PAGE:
The empty box return

This iPad box was returned with clay inside to simulate the weight of the iPad.
This iPad box was returned with clay inside to simulate the weight of the iPad.

This is really a simple scam. You go in and buy an iPad or Apple MacBook Air laptop with real money, preferably cash so they can’t trace anything back to you. Since there was no crime committed yet you make it home safely. So far, so good.

When you get home you use some chemicals and razor blades to carefully open the box without breaking the seals. Or maybe you carefully slice open the side of the box so you can reseal it without anyone noticing.

However you do it, you take the real iPad or laptop computer out of the box and have a good laugh with your friends. Don’t turn it on or the tracking info in it will trace back to your living room if Apple figures out there is a problem in your area and decides to help the police. Anyway, you take some pictures of it on your coffee table and post it on Craigslist or eBay for maybe half what you paid at the store. Then you put a fake (but heavy and similar looking) item back into the box and reseal it. One of the keys here is to make sure the seal isn’t broken so that the store employees don’t open the box to check and make sure the real device is in the box. You want them to think you never opened it and it is a simple return.

These are even more expensive than iPads.
These are even more expensive than iPads.

Then you go back to the store an hour later with your real receipt and ask for a cash refund. You mumble something like your cousin already had one so you gotta go get another present or something like that. If the seal isn’t broken the store will just put it back on the shelf. They won’t open it up to check because they don’t want to sell it at a discount as a return. Check out the video in this news story that actually shows the inside of an iPad box a woman bought from a Wal-Mart that was stuffed with notepads to make up the weight. Last year there were a rash of these swaps happening in Vancouver, British Columbia.

Some of these packages are shrink wrapped, which is even better. It is super easy to get the shrink wrap material and anybody with a hair drier and a little time to practice can make the package look exactly like a real one. You don’t have to mess with bad chemicals to lift off the sticky seal. This scam gets a little difficult if you’re skying on meth or drunk as a skunk but otherwise it works really well. There are even websites devoted to the practice. I am not going to link to any but a simple Google search produced a whole bunch of them.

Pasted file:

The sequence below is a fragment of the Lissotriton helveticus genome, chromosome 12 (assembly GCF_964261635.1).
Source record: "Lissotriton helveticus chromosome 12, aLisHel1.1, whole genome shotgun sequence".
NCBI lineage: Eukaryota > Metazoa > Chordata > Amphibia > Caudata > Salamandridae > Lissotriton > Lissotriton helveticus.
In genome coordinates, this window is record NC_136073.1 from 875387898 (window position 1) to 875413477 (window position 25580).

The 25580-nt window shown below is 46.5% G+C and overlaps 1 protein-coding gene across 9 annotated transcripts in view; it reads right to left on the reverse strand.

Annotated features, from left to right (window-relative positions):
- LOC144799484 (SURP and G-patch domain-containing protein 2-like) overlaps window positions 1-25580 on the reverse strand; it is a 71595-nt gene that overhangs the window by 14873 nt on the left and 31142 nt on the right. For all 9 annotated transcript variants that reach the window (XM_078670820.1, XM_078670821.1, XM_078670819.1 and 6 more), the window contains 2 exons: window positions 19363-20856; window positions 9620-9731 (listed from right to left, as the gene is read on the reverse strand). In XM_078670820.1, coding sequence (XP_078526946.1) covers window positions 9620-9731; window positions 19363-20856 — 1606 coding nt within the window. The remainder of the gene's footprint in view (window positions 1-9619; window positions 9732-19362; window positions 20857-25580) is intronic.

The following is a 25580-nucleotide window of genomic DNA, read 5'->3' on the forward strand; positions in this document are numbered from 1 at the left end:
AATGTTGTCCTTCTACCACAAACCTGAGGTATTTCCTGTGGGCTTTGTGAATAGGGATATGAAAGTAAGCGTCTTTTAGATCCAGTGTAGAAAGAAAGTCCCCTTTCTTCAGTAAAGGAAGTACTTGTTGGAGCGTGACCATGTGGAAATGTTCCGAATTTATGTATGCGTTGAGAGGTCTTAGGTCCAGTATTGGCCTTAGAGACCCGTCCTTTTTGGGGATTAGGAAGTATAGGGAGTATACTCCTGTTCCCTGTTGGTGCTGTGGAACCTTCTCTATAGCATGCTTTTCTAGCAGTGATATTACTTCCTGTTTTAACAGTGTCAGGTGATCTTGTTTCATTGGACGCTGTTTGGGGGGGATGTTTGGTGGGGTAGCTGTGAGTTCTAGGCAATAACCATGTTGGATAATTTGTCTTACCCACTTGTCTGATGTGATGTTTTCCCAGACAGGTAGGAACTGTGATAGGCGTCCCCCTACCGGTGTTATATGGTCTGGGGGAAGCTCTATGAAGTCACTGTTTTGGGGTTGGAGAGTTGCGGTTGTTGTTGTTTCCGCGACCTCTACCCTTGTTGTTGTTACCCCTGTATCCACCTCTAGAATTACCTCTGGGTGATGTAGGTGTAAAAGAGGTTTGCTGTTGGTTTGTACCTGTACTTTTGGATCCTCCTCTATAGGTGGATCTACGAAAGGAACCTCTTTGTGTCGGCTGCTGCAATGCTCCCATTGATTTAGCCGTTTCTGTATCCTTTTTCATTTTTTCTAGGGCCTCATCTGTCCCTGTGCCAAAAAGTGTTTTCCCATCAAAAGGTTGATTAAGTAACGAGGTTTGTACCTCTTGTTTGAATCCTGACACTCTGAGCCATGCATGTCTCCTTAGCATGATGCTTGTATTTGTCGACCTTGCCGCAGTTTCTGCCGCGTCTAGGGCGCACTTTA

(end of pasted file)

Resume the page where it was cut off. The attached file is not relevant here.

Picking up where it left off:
Variation #1, the fakeout:

If you don’t want to bother with the work needed to get the electronics out of the package without ripping the seal, you just take it back and say it was filled with the fake you put in there. You mention you heard about this scam on the internet and say something like “Wow, I didn’t know it would happen here!”

Variation #2, the lazy version:

15198260_BG1You take back the empty box and say “Hey, there was nothing inside. Can I get my money back?” Think I’m kidding? Check out this article on the Cult of Mac website byclicking here. You can read the original but brief news story by clicking here. The two who pulled this one off in the article are in these surveillance photos. Doesn’t seem like the clerks were too smart, but that’s why they call this a ‘scam’ you dummy.

-Samuel Owen

© Samuel Owen 2012. All rights reserved. Please read important notices and disclaimers by clicking here.

2 thoughts on “The empty box return

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  1. So, I bought a DropCam Pro from Home Depot and I open it up and there’s a can of tomatoes inside!! I was flabbergasted but then I went back to look at the shrinkwrap and see that it is clearly done in someone’s home (unfortunately I didn’t notice when purchasing the item). It appears that someone pulled off this scam, returned the item, and unfortunately I purchased it. What do I do?? I am going to try to return it at Home Depot tomorrow but I am worried that they will not believe my story. Thanks.

  2. I saw a variation on this around 2002-2003, and I had to give points for creativity. These guys would go to a Best Buy or other such store and purchase the latest and greatest video card, run home to install it, and they’d put the old one in the box to return it the next day and haggle with the manager until they got their money back. It looks legit because hey, who knows what bare components are supposed to look like, right? It might have gone un-noticed once or twice, but it was a fair number of people doing this and eventually they all went down.

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